While you go to dinner at the North Side Bistro, you are probably more concerned with the balance of meals you have left rather than the person swiping your ID card. Then you look up and see an intricate painting upon the wall, showing blues, purples and greens with a water horse known as a Kelpie with his mermaid friend. What you probably didn’t know is that the artist may have swiped your meal plan card for you.
Working at Millersville University since September, Kathy Rothenberger shares her artwork behind her work station. Being an avid drawer as a child, Rothenberger enjoyed spending her free time during high school in the art classroom and her summers in college-level art courses available through church sponsorship. Continuing her education at Kutztown University, Rothenberger earned a degree in Fine Arts and continued her interest in photography while picking up oil painting.
Presently, Rothenberger has roughly a dozen paintings in her studio, Raven Dance Studio, transitioning into their completion while she is displaying a group of beach themed paintings at Ocean Gallery in Cape May, N.J.
“I’ll always have a couple paintings going on at one time,” said Rothenberger. “In my paintings I have to go back and forth depending on my mood. It’s cathartic for me to paint. It has been my therapy all these years. I don’t need a counselor. I need a studio.”
Much of the inspiration for her art comes from nature and Celtic Mythology, specifically Elementals.
“Elementals are spiritual beings that are non-human or non-animal beings like demons, angels, fairies, gnomes and kelpies,” Rothenberger said. Ravens are included in her art, as one of her favorite birds, and are represented by the Celtic god, Morrigan. She even did a self-portrait incorporating Badhbh, the spiritual form of the raven which flew over the battlefields collecting souls of the dead to transition to the next plane of existence.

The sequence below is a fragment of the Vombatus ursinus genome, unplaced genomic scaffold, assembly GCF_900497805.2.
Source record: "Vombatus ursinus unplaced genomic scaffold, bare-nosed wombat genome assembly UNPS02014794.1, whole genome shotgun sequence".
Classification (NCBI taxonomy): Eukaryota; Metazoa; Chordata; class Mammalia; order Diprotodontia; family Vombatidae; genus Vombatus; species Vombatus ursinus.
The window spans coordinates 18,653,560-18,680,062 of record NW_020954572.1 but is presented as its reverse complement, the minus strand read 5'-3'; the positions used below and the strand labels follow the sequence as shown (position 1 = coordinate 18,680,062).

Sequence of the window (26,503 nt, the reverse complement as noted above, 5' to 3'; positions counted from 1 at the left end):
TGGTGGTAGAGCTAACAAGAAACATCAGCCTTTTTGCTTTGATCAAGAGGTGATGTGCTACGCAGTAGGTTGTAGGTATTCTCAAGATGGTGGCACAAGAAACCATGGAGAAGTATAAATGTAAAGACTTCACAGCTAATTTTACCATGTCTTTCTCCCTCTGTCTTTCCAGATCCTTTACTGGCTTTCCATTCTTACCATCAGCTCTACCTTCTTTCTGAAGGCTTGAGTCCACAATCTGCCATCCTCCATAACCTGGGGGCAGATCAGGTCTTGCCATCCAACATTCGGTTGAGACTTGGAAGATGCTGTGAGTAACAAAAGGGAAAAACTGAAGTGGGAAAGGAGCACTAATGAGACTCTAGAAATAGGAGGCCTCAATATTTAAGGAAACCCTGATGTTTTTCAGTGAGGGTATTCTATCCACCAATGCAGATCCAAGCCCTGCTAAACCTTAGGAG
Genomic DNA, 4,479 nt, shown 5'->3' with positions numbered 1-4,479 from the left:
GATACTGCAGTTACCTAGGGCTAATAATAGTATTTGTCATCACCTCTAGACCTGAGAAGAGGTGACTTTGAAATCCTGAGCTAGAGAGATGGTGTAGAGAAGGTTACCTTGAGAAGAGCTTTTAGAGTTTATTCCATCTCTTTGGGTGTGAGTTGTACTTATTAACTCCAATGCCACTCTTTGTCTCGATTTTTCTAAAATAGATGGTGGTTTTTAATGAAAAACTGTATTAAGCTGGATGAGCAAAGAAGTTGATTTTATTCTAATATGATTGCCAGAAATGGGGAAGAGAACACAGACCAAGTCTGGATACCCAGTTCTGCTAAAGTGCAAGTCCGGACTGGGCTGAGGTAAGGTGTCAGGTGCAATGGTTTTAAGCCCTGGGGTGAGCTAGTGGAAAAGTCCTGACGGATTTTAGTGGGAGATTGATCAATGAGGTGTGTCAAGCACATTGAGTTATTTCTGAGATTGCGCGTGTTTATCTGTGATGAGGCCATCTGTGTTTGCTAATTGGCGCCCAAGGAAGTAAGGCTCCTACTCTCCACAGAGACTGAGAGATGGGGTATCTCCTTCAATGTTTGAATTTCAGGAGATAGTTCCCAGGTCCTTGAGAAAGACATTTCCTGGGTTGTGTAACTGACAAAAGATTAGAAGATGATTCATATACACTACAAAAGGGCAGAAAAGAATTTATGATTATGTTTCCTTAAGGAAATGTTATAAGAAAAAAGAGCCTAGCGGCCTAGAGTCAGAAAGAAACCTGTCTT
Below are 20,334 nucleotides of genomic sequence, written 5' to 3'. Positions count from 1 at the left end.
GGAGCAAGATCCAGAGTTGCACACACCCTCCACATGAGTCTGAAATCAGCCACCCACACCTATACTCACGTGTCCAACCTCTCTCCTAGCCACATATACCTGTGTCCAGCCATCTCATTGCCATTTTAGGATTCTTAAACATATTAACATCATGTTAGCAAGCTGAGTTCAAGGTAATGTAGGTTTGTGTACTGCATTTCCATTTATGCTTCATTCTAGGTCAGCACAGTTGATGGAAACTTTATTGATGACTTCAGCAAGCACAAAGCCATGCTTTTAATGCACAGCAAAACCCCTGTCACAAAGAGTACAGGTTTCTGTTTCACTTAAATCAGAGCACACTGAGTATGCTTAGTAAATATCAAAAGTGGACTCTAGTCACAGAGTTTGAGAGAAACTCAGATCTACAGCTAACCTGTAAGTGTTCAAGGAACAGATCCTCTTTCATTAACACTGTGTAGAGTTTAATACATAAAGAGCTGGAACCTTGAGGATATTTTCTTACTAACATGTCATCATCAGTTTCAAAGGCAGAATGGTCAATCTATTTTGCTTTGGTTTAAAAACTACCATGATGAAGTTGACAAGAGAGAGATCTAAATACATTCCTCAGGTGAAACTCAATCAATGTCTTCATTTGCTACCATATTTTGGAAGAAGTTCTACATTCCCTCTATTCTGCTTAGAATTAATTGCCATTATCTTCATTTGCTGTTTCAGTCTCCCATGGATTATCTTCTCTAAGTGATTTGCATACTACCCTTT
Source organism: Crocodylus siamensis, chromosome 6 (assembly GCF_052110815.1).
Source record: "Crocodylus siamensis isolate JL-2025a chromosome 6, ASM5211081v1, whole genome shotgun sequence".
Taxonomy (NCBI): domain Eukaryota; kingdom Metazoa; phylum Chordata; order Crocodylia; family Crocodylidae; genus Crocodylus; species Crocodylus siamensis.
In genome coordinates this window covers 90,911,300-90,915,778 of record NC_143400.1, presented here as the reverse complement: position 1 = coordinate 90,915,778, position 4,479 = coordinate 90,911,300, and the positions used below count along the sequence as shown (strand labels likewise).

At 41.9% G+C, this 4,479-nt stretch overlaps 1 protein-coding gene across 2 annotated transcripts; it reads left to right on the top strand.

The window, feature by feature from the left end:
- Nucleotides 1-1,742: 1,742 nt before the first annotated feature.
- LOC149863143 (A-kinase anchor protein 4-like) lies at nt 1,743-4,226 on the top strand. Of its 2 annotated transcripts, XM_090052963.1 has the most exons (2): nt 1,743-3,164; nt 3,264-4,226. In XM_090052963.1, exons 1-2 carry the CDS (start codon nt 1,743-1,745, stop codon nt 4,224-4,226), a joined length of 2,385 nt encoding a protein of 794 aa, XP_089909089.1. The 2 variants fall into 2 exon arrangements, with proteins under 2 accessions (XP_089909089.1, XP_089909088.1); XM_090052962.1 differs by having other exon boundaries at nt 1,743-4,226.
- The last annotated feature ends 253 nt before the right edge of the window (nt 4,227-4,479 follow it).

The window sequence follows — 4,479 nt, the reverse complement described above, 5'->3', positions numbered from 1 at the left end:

Expanding beyond Elementals, other subject matters Rothenberger enjoys making are portraits and animals, such as wolves in her winter painting. Using photos she took in accompaniment to her photographic memory and personal animal studies, her art comes to life.
Besides being inspired by nature, ancestry plays a large role in the work which Rothenberger creates. Though the majority of her husband and her’s lineage is German, Scottish-Irish history is prevalent within their family and her collections.
“My grandmother’s parents were from County Derry, Ireland, but our roots were traced back to Scotland,” said Rothenberger. “I have always been drawn to Scottish traditions within Celtic traditions. When you study Celtic lands, migration and so forth, you can find picked mounds and Celtic symbols as far south as Italy. The Celts really spread out through Europe. I really think we might have stronger roots than it shows.”
When she is not painting or swiping school ID cards, Rothenberger spends her free time learning to crochet, and fulfilling the role of co-founder for a paranormal investigation group. Presently, she is working on a photo book of the Charles Evans Cemetery, and a book about her experiences in childhood which led to becoming a paranormal investigator.